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Ultrasonography in the assessment of primary myxofibrosarcoma in the left atrium: a case report



Cardiac myxofibrosarcoma is a rare cardiac malignant tumor, whose diagnosis is challenging due to its rare and non-specific manifestations. Ultrasound is the most important tool for detecting cardiac tumors. Yet, its diagnostic value in cardiac myxoidfibrosarcoma is rarely reported. Herein, we summarized the ultrasonic manifestations of myxofibrosarcoma in a 72-year-old Han woman.

Case presentation

The patient presented with crushing chest pain without obvious inducement, lasting 3–5 min each time, which would be relieved after rest, accompanied by palpitation, chest tightness, shortness of breath, dizziness, and syncope. The electrocardiogram (ECG) suggested atrial fibrillation. Ultrasound found two moderate echogenic masses in the left atrium; one was about 48 × 31 mm in size, and the other was about 25 × 24 mm in size. The clinical diagnosis was atrial mass and atrial fibrillation. The patient underwent the operation of left atrial tumor resection + mitral valvuloplasty + atrial fibrillation radiofrequency ablation + left atrial appendectomy. The tumor was completely removed, and the patient did not receive radiotherapy or chemotherapy after surgery. The patient was reexamined by ultrasound at 6, 42, and 91 days after surgery, and no obvious abnormalities were found. On day 115, moderate echoic mass was detected on the posterior wall of the left atrium, nearing the mitral valve ring, with a size of about 28 × 23 mm. Currently, the patient is under follow-up care.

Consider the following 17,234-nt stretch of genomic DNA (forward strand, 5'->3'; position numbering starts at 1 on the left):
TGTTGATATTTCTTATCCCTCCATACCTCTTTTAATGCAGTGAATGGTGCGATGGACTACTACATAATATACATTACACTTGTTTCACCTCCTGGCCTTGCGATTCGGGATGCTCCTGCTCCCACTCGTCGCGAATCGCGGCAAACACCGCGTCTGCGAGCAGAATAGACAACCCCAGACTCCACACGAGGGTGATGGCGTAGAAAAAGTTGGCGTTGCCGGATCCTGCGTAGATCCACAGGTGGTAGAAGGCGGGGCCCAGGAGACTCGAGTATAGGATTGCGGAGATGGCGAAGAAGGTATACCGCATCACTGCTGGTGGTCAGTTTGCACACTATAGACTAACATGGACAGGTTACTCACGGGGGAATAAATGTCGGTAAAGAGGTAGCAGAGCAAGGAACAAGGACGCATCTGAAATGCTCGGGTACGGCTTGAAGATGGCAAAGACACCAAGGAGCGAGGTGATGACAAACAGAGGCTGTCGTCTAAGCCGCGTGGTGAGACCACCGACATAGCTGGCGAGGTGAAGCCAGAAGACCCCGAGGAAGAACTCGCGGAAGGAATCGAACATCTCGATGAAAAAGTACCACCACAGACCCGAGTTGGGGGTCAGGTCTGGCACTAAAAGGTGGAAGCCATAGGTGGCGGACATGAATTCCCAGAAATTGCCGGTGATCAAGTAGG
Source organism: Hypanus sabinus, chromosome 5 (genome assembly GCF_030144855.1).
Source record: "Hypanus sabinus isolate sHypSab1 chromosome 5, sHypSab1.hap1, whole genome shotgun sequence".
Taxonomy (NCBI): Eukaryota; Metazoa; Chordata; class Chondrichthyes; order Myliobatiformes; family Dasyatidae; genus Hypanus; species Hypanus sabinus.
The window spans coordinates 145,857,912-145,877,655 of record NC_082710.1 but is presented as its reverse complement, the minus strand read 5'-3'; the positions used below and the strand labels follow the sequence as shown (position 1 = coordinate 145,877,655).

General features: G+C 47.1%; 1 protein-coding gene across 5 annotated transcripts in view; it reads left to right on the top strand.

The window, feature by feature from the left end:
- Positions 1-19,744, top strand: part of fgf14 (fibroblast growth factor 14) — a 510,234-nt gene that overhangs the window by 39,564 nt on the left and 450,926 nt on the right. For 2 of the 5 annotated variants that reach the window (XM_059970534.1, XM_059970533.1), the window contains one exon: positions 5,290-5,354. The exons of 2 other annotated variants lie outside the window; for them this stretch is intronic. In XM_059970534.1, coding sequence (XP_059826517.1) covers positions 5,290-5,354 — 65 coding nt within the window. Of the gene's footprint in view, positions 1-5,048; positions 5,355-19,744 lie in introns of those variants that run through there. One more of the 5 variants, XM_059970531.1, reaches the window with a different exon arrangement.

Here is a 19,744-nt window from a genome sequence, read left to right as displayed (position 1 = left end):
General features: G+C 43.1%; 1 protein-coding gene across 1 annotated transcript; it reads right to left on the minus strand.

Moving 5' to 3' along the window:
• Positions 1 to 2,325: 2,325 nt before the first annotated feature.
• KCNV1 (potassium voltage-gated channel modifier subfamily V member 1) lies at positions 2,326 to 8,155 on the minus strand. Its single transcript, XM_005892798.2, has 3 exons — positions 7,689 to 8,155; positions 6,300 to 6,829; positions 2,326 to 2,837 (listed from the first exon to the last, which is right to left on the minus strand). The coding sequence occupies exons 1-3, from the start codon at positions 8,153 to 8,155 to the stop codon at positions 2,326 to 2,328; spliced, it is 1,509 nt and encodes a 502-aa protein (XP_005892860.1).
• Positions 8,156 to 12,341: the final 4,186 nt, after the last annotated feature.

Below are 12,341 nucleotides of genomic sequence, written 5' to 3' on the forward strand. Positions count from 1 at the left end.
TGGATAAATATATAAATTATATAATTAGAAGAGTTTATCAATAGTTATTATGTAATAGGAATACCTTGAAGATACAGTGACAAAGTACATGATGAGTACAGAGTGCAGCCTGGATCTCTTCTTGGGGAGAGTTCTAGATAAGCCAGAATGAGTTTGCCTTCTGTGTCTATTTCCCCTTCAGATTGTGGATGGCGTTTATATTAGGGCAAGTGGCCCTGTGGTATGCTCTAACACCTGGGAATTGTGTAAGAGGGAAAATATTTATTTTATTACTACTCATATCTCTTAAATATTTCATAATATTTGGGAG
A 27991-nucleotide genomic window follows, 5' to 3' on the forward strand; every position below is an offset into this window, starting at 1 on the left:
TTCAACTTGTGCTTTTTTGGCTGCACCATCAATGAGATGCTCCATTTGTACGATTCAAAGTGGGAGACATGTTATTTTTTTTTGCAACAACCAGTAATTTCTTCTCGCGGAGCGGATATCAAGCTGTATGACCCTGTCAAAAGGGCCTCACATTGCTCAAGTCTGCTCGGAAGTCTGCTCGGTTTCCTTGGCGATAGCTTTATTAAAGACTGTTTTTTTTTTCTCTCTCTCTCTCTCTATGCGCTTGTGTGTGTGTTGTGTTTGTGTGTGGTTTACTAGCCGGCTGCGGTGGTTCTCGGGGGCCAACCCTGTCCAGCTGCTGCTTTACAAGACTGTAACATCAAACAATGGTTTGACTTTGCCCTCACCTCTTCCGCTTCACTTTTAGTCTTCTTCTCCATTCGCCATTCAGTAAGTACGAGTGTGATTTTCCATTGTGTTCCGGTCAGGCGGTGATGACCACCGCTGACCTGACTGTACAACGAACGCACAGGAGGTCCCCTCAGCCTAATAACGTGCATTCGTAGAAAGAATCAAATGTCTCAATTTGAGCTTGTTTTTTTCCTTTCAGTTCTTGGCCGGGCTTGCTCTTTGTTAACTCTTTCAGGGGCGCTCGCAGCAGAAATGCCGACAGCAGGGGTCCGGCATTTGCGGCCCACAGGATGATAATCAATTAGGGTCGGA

As the most important examination method for cardiac tumors, cardiac ultrasound has good diagnostic and differential diagnosis value and can be used regularly due to its simplicity and safety. The diagnosis rate of cardiac myxofibrosarcoma can be greatly improved by summarizing the ultrasonographic manifestations of cardiac myxofibrosarcoma and differentiating them from other lesions.